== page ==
In her address at the Global Child Forum’s annual Partner Advisory Board meeting, Crown Princess Victoria, also a UN Advocate for the Sustainable Development Goals, urged business to come together around all of the goals in order to advance children’s rights.
“They are all – directly or indirectly – children’s rights goals. And none of them can be achieved without the active participation of the private sector. Companies operate globally and locally. They are employers, investors and suppliers. They have a significant presence in their local communities and in people’s everyday lives. And as we all know, that is where real change takes place.”
Your Royal Highness,
Ladies and Gentlemen,
Today, I am not going to talk about why children’s rights matter. Nor am I going to tell you why we need to invest in a better future for all children.
Because if you didn’t know that, you probably wouldn’t be here right now. And you most definitely wouldn’t have made such generous contributions to the work of the Global Child Forum.
What I would like to do, however, is to talk to you about the United Nations Sustainable Development Goals, also known as the Global Goals.
I want to tell you why, in my opinion, every single one of these seventeen goals is a children’s rights goal.
Let me start by giving you some background.
Almost two years ago, the United Nations’ then Secretary-General, Ban Ki-moon, appointed me as an advocate to promote the Global Goals.
I was honoured to accept this important role. And I am grateful for the opportunities it has given me.
During these last two years, it has been my privilege to take the time to deepen my engagement in the challenges we face – such as poverty, inequality and climate change.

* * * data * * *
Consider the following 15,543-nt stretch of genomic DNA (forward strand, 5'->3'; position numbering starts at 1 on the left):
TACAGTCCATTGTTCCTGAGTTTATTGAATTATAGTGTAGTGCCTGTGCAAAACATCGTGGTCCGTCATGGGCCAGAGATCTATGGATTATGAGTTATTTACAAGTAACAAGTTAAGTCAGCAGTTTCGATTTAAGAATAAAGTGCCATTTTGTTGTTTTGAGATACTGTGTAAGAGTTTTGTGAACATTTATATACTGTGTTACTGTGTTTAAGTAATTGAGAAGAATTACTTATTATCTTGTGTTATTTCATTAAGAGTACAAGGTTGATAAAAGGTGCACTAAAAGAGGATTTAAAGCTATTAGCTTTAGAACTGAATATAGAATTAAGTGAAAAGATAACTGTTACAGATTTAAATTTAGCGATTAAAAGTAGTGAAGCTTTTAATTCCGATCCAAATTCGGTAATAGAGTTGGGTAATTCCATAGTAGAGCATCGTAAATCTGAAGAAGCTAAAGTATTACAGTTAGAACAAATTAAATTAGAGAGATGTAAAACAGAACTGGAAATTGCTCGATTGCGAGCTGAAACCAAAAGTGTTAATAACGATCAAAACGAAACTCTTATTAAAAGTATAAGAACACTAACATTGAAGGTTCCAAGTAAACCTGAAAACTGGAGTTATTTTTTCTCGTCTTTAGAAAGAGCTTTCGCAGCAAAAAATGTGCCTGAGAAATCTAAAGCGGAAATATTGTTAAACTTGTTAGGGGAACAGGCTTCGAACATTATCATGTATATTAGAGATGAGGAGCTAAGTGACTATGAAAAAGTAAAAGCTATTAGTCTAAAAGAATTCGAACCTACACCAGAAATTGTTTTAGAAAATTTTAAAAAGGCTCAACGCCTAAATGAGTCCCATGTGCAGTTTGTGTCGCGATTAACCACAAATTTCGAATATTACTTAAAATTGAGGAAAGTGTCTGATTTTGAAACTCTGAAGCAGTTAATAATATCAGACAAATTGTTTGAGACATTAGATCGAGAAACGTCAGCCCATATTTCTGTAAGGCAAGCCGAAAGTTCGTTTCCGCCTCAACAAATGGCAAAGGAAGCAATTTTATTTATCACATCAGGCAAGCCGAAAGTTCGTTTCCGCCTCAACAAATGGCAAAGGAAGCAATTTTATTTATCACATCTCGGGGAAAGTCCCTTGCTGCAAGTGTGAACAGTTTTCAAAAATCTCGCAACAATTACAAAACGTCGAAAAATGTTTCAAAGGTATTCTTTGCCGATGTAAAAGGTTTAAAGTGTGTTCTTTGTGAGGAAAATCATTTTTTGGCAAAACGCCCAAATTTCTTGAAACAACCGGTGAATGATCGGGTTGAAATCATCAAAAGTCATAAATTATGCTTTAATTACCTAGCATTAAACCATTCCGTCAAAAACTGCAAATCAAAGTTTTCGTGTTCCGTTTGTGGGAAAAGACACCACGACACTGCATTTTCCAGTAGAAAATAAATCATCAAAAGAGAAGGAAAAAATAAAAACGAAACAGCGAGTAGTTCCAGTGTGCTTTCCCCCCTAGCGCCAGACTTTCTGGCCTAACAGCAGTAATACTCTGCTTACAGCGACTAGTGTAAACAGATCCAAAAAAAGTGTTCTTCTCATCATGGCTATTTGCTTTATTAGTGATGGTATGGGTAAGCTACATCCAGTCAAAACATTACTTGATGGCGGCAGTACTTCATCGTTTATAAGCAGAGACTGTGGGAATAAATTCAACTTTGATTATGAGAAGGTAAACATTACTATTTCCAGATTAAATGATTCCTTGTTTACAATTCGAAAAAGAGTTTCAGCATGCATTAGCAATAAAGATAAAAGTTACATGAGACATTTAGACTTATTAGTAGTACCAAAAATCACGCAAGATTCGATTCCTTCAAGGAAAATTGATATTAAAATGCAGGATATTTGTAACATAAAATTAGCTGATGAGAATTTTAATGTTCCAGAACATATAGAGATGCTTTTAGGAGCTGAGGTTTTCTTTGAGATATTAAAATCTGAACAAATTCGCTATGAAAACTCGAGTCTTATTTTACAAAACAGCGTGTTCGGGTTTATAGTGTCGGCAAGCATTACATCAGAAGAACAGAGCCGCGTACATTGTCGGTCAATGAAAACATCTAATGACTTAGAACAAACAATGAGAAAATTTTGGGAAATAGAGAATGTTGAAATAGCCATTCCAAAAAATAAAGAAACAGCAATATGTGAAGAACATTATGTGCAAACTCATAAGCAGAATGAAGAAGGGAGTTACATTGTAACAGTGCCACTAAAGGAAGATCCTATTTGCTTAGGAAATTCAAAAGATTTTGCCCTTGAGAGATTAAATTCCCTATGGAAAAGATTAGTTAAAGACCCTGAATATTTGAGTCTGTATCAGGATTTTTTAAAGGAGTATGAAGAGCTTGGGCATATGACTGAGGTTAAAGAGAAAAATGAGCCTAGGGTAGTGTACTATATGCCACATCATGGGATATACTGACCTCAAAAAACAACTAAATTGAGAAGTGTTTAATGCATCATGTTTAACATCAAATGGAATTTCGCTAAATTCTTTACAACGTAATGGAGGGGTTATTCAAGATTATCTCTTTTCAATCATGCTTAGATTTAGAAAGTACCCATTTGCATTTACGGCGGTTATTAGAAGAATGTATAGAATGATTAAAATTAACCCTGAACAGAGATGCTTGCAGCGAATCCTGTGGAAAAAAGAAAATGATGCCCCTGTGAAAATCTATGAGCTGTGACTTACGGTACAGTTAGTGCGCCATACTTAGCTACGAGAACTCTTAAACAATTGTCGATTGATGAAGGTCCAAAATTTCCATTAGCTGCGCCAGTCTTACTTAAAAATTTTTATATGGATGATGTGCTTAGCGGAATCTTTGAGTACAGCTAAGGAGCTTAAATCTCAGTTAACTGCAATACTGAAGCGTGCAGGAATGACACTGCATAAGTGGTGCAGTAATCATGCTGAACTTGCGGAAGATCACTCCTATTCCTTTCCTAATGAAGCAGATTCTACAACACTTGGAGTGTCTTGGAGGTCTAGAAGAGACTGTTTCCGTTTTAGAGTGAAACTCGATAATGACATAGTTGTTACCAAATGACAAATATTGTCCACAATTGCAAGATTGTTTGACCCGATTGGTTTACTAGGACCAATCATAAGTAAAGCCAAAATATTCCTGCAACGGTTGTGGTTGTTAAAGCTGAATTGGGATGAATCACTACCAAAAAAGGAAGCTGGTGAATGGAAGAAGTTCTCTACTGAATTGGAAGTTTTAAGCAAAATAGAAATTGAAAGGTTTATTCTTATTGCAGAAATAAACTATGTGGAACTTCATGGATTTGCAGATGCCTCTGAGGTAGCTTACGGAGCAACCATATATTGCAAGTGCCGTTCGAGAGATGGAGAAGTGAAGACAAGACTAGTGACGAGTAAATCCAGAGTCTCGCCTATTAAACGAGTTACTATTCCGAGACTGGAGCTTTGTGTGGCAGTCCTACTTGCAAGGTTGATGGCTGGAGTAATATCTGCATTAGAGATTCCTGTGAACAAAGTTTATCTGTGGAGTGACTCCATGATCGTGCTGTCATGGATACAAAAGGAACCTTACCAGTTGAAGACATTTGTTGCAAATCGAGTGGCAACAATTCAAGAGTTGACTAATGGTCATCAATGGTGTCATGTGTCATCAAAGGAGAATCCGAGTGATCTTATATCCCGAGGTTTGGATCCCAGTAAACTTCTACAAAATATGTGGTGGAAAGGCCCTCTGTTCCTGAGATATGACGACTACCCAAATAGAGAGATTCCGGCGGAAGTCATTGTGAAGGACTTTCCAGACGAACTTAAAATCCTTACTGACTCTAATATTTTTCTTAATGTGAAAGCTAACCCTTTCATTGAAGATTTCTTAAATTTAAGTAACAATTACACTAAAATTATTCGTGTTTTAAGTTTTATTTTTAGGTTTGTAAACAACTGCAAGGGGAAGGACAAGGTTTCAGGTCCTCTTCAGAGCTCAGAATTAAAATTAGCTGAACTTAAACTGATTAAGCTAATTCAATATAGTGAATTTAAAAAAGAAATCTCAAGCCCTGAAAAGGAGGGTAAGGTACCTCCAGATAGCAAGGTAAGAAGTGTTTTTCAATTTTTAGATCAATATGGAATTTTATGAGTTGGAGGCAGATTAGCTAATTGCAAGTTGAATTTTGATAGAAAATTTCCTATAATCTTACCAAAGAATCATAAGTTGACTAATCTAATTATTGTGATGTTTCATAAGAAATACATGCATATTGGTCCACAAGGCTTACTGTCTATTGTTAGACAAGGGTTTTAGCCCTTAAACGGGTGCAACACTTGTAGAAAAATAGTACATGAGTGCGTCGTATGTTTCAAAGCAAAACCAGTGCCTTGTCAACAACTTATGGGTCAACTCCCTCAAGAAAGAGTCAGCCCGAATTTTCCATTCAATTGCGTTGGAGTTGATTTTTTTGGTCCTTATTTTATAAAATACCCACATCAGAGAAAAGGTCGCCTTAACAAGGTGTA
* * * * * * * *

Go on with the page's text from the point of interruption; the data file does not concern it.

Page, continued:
The most important thing to understand about the Global Goals is that they are not really a list of targets. But rather a network or a system.
The only way to successfully achieve one goal is by working on the others as well. They cannot be ticked off one by one. Instead, they are all interlinked.
Let me give you just one example. Goal number 6: Clean water and sanitation.
Of course, this goal concerns the environment. But more importantly, it concerns people. And it most definitely concerns children.
Every day, 800 children under the age of five, die from diarrhoeal diseases caused by poor water and sanitation.
Goal number six is about each and every one of those children.
Goal number six is about the child who spends her day fetching water for her family instead of learning to read and write.
Goal number six is about the teenage girl who stays at home because her school lacks decent sanitary facilities.
This is what the goal of clean water and sanitation is really all about. It’s about children’s right to health, to education, and to equal opportunities.
The same goes for all the Global Goals. They are all – directly or indirectly – children’s rights goals. And none of them can be achieved without the active participation of the private sector.
During the last seven years, I have had the chance to follow the development of the Global Child Forum through its founders – my mother and father.
The Global Child Forum is an example of the unique ability of the business community to be a force for good.
Companies operate globally and locally. They are employers, investors and suppliers. They have a significant presence in their local communities and in people’s everyday lives. And as we all know, that is where real change takes place.
Ladies and gentlemen, esteemed partners of the Global Child Forum: We have a great task ahead of us.
So let’s get to work.
(November 15, 2017, Stockholm, Sweden)